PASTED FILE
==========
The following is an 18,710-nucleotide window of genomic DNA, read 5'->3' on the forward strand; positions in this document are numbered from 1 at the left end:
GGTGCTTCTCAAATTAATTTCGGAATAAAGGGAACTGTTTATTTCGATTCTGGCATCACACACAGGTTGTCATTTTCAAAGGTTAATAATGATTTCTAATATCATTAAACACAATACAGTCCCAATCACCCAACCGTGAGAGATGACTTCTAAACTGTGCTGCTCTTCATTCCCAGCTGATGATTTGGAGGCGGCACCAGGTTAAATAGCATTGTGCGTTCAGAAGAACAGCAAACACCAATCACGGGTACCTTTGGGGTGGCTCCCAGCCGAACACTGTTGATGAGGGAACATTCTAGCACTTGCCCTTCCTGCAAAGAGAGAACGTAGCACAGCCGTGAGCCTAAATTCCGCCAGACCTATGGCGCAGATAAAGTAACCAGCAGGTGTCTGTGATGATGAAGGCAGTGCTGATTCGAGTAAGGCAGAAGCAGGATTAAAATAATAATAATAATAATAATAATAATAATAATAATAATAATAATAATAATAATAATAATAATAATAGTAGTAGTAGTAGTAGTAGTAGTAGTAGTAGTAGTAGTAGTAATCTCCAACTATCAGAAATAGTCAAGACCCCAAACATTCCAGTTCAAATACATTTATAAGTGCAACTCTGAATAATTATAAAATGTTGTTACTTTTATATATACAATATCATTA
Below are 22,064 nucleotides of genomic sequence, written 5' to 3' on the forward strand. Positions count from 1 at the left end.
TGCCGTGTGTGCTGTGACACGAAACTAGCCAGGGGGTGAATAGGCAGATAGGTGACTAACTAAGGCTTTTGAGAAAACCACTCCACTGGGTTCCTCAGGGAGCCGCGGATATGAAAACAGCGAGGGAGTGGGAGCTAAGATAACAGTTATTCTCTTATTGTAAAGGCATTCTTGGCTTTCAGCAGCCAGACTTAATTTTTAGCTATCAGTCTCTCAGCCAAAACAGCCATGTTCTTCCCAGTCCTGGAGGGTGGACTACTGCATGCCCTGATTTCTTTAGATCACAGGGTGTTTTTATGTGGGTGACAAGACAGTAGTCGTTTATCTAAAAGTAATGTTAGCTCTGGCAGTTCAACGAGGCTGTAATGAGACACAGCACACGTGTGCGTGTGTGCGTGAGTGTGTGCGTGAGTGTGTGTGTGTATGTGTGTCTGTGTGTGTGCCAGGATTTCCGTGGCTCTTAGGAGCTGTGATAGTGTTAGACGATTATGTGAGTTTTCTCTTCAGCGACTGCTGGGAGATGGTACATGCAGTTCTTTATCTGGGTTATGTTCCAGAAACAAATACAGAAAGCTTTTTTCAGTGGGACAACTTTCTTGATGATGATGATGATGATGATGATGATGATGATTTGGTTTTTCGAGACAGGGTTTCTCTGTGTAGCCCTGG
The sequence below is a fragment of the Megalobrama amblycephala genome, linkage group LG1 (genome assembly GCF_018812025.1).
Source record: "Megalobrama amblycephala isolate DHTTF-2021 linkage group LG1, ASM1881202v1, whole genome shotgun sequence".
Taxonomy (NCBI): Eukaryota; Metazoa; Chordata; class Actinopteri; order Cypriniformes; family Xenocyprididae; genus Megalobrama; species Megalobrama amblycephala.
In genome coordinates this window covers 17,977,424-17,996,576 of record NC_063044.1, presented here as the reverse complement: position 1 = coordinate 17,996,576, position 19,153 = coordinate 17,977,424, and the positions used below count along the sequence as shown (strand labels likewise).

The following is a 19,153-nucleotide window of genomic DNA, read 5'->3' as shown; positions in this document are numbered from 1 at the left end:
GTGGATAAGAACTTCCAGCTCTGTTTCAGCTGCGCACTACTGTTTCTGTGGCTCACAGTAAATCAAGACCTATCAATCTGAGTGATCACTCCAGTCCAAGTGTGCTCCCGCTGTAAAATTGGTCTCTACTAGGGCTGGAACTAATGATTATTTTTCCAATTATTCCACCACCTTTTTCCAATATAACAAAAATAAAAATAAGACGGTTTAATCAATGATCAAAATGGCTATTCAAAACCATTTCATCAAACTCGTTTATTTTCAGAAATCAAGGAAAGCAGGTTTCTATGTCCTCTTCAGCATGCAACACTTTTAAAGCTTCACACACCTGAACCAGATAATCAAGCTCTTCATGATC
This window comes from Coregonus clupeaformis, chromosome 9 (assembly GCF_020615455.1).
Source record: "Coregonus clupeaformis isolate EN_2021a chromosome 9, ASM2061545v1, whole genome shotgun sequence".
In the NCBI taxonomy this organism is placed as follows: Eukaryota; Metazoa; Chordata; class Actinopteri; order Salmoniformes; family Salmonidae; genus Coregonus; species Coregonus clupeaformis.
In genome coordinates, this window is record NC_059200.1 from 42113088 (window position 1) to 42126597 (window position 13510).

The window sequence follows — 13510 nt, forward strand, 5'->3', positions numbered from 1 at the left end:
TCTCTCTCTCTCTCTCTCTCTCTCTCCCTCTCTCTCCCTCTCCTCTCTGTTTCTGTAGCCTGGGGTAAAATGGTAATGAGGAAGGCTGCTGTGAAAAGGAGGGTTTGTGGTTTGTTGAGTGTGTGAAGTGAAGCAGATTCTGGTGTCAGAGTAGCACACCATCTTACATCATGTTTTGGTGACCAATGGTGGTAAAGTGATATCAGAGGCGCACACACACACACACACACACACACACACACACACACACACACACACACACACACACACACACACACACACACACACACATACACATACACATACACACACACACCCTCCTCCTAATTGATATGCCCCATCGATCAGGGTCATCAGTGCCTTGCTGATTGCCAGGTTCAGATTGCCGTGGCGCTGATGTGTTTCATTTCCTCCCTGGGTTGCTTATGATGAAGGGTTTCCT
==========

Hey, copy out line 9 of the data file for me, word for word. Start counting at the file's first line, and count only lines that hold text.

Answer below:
The following is a 19,153-nucleotide window of genomic DNA, read 5'->3' as shown; positions in this document are numbered from 1 at the left end: